PHILADELPHIA – One of the countless reasons the NFL is so popular is its unpredictable nature from week to week but also from year to year.
In 2013, the Panthers experienced the fun side of that. This season, it's been exactly the opposite.
One year after Carolina improved by five games to go 12-4, they now stand at 3-6-1 following Monday night's lopsided 45-21 loss to the Philadelphia Eagles.
"It's not a good feeling. We want to win," left tackle Byron Bell said. "Everybody wants to talk about what we did last year, but this is not last year's team. This is a new team.
"This was a rough game for us all, but we've got to stay together and keep pushing. We've got to continue to grow and learn to play with one another."
Initially this season, the Panthers appeared to pick up where they left off last year. Carolina won the opener at Tampa Bay with quarterback Cam Newton out of action and then won the following week in convincing fashion against a Detroit Lions team that has lost just twice all season.
Since then, over a long two months, the Panthers are 1-6-1.
"Last year was good, but it's not last year. Every year is different," defensive tackle Kawann Short said. "We're not thinking about last year. We're thinking about now and what is wrong with us and what we need to do to correct things."
The Panthers suffered significant offseason turnover along the offensive line, at wide receiver and in the secondary. But those losses don't seem to fully explain the mounting losses in the standings.
Jordan Gross' retirement led to changes up front, but the new unit was more than adequate the first two games this season. Since then, injuries have decimated the group, though it was back within one player of full strength Monday when the Panthers tied a franchise record by allowing nine sacks.
At wide receiver, Carolina released Steve Smith, but Kelvin Benjamin is pushing for NFL Offensive Rookie of the Year – he had two more touchdowns against the Eagles – and the group, overall, has been comparable in production to the 2013 receiving corps.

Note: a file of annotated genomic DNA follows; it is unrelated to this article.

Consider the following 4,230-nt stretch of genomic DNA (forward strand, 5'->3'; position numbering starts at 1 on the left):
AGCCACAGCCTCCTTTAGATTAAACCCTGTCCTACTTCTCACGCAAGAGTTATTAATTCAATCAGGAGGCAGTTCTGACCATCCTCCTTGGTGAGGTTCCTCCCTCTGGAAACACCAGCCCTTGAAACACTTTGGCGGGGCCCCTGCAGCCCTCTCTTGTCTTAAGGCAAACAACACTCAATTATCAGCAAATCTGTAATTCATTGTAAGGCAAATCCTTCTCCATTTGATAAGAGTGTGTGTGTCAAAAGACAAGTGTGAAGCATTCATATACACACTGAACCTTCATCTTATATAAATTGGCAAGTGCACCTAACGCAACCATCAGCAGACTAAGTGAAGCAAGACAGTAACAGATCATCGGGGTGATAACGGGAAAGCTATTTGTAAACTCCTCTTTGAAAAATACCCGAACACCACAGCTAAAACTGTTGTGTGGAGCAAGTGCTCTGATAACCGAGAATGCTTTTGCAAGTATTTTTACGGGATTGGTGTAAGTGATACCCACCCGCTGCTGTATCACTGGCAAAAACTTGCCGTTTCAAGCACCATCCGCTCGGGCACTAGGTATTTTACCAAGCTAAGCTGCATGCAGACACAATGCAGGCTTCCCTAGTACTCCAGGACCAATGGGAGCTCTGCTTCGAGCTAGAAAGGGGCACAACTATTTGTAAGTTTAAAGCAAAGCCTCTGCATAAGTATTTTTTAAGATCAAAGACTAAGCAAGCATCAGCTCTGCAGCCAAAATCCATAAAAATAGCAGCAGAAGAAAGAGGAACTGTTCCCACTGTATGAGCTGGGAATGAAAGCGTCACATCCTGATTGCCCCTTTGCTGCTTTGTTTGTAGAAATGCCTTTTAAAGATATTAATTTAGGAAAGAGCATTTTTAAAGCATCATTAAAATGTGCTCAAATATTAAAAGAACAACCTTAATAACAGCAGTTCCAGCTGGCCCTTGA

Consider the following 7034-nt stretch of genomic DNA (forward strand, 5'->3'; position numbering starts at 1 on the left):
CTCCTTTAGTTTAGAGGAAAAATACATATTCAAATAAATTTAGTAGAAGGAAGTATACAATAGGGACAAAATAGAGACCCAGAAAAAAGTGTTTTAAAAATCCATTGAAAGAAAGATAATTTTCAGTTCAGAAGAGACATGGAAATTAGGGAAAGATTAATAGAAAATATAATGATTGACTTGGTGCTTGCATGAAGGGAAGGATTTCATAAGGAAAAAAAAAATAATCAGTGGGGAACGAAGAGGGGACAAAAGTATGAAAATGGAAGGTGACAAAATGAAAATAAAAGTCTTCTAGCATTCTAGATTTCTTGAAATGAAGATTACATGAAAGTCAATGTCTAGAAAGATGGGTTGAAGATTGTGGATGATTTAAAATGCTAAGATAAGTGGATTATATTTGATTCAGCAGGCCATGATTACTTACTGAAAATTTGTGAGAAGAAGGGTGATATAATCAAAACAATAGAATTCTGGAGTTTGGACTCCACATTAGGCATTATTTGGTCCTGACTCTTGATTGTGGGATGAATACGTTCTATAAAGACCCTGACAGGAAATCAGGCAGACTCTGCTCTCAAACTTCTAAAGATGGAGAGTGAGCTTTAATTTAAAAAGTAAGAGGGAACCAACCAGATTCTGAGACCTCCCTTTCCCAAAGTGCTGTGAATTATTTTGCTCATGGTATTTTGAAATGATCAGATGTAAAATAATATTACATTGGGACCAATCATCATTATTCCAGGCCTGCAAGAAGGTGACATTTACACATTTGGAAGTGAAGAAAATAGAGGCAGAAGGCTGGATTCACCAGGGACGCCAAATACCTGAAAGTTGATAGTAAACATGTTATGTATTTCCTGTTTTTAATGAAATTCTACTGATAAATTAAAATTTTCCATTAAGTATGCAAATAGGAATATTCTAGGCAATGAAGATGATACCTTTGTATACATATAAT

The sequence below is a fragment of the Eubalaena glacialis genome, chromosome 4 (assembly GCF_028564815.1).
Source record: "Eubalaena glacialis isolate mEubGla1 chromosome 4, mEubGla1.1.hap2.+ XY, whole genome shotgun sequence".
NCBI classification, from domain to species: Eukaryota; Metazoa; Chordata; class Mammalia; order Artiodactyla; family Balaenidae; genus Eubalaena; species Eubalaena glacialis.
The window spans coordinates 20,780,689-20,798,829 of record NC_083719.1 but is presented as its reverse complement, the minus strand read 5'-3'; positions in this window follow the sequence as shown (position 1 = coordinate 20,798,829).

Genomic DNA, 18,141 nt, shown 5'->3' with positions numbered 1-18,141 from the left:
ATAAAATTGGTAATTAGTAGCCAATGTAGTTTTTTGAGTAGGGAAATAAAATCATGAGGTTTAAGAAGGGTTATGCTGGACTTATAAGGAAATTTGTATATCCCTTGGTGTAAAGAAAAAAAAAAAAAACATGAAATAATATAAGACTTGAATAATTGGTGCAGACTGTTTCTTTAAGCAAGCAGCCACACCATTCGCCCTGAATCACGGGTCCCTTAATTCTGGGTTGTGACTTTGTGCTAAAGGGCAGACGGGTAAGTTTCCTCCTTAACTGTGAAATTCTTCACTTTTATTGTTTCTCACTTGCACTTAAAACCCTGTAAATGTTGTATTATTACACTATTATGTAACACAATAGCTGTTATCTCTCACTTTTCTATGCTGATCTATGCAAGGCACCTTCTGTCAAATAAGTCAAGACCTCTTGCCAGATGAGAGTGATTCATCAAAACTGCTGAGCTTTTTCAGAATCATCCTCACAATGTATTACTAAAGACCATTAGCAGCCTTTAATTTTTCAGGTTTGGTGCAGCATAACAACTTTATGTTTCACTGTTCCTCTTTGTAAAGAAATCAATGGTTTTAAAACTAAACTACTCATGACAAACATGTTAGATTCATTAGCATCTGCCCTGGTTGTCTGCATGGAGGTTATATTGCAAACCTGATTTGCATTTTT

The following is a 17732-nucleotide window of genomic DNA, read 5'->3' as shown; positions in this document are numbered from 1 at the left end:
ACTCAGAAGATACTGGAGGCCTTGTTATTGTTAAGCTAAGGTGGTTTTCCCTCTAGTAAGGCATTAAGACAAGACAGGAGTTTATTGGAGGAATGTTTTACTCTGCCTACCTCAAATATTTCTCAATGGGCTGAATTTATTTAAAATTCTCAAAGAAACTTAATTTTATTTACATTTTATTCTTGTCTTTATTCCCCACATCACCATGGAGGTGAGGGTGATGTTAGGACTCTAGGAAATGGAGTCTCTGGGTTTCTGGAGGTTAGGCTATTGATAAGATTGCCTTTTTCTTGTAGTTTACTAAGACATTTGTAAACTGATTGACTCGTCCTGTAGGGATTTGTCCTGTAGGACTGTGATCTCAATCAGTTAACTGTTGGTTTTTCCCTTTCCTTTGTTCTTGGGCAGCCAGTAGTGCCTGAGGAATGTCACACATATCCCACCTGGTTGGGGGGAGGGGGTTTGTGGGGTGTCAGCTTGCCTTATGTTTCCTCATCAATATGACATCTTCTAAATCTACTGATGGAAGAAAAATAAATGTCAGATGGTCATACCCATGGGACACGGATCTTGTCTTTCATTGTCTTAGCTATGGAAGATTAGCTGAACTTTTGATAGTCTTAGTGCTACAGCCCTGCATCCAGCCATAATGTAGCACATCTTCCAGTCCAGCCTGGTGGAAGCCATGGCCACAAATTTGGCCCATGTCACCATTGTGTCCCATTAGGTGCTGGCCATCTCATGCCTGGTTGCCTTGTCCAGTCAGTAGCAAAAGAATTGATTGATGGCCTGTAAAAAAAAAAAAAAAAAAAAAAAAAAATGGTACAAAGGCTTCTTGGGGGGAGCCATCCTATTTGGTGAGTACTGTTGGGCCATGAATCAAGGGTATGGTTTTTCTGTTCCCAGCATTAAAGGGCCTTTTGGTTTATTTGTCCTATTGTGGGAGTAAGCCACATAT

In the defensive backfield, cornerback Captain Munnerlyn and safety Mike Mitchell left via free agency and signed lucrative deals elsewhere, but the secondary wasn't the primary reason the Panthers' defense ranked second in the NFL last year. The front seven set the tone, and that group returned all of its top performers from last season – until defensive end Greg Hardy was placed on the exempt/commissioner's permission list after the second game.
"We know we have the pieces. We know we have the talent," linebacker A.J. Klein said. "We have the same core group of guys, and we're running the same type of scheme. We've been a little bit injury-riddled, but we're starting to get guys back. Really, there's no excuse for us to not play at a high level."
The Panthers clearly aren't playing as well as they did last season, but neither is the rest of the NFC South. Had Carolina won Monday, the Panthers would have found themselves back in first place at 4-5-1.
"It does give you some hope, but we're running out of time, quite honestly," head coach Ron Rivera said. "I've got to coach better, the coaches have got to coach better, we've got to practice better, and more importantly we've got to play better. And we've got to do it together as a team.
"That's the only way you're going to win football games. We've got to play as a team, work as a team and get better."
As wonderful as last season was, it makes the travails of this season that much tougher to take. If the Panthers weren't coming off a postseason appearance, the prospect of getting into the playoffs no matter their record would seem a lot more appealing.
Then again, the successes of last season are part of the reason no one in the locker room is giving up on this season.
"We obviously aren't playing our best football, but we still control our own destiny," Klein said. "We've just got to stick together."